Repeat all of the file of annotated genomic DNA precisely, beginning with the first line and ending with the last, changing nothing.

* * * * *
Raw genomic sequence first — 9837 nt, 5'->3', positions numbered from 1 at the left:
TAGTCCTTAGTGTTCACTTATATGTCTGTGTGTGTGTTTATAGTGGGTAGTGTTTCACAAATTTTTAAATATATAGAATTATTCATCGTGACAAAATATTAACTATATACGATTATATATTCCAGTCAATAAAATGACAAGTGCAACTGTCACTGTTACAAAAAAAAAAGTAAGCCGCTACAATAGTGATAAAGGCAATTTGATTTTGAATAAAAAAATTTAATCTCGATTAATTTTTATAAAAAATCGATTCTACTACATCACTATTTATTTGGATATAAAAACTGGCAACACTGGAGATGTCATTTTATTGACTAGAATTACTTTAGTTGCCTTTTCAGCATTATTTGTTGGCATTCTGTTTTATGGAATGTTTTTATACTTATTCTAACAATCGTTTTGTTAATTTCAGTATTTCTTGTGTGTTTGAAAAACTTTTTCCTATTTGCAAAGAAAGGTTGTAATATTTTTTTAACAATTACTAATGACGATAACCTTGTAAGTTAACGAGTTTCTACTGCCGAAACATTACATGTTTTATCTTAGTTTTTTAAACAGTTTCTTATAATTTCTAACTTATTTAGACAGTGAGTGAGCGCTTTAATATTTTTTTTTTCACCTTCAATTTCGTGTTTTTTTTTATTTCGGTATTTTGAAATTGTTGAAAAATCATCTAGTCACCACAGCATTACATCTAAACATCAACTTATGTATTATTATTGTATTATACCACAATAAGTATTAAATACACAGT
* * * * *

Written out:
Raw genomic sequence first — 9837 nt, 5'->3', positions numbered from 1 at the left:
TAGTCCTTAGTGTTCACTTATATGTCTGTGTGTGTGTTTATAGTGGGTAGTGTTTCACAAATTTTTAAATATATAGAATTATTCATCGTGACAAAATATTAACTATATACGATTATATATTCCAGTCAATAAAATGACAAGTGCAACTGTCACTGTTACAAAAAAAAAAGTAAGCCGCTACAATAGTGATAAAGGCAATTTGATTTTGAATAAAAAAATTTAATCTCGATTAATTTTTATAAAAAATCGATTCTACTACATCACTATTTATTTGGATATAAAAACTGGCAACACTGGAGATGTCATTTTATTGACTAGAATTACTTTAGTTGCCTTTTCAGCATTATTTGTTGGCATTCTGTTTTATGGAATGTTTTTATACTTATTCTAACAATCGTTTTGTTAATTTCAGTATTTCTTGTGTGTTTGAAAAACTTTTTCCTATTTGCAAAGAAAGGTTGTAATATTTTTTTAACAATTACTAATGACGATAACCTTGTAAGTTAACGAGTTTCTACTGCCGAAACATTACATGTTTTATCTTAGTTTTTTAAACAGTTTCTTATAATTTCTAACTTATTTAGACAGTGAGTGAGCGCTTTAATATTTTTTTTTTCACCTTCAATTTCGTGTTTTTTTTTATTTCGGTATTTTGAAATTGTTGAAAAATCATCTAGTCACCACAGCATTACATCTAAACATCAACTTATGTATTATTATTGTATTATACCACAATAAGTATTAAATACACAGT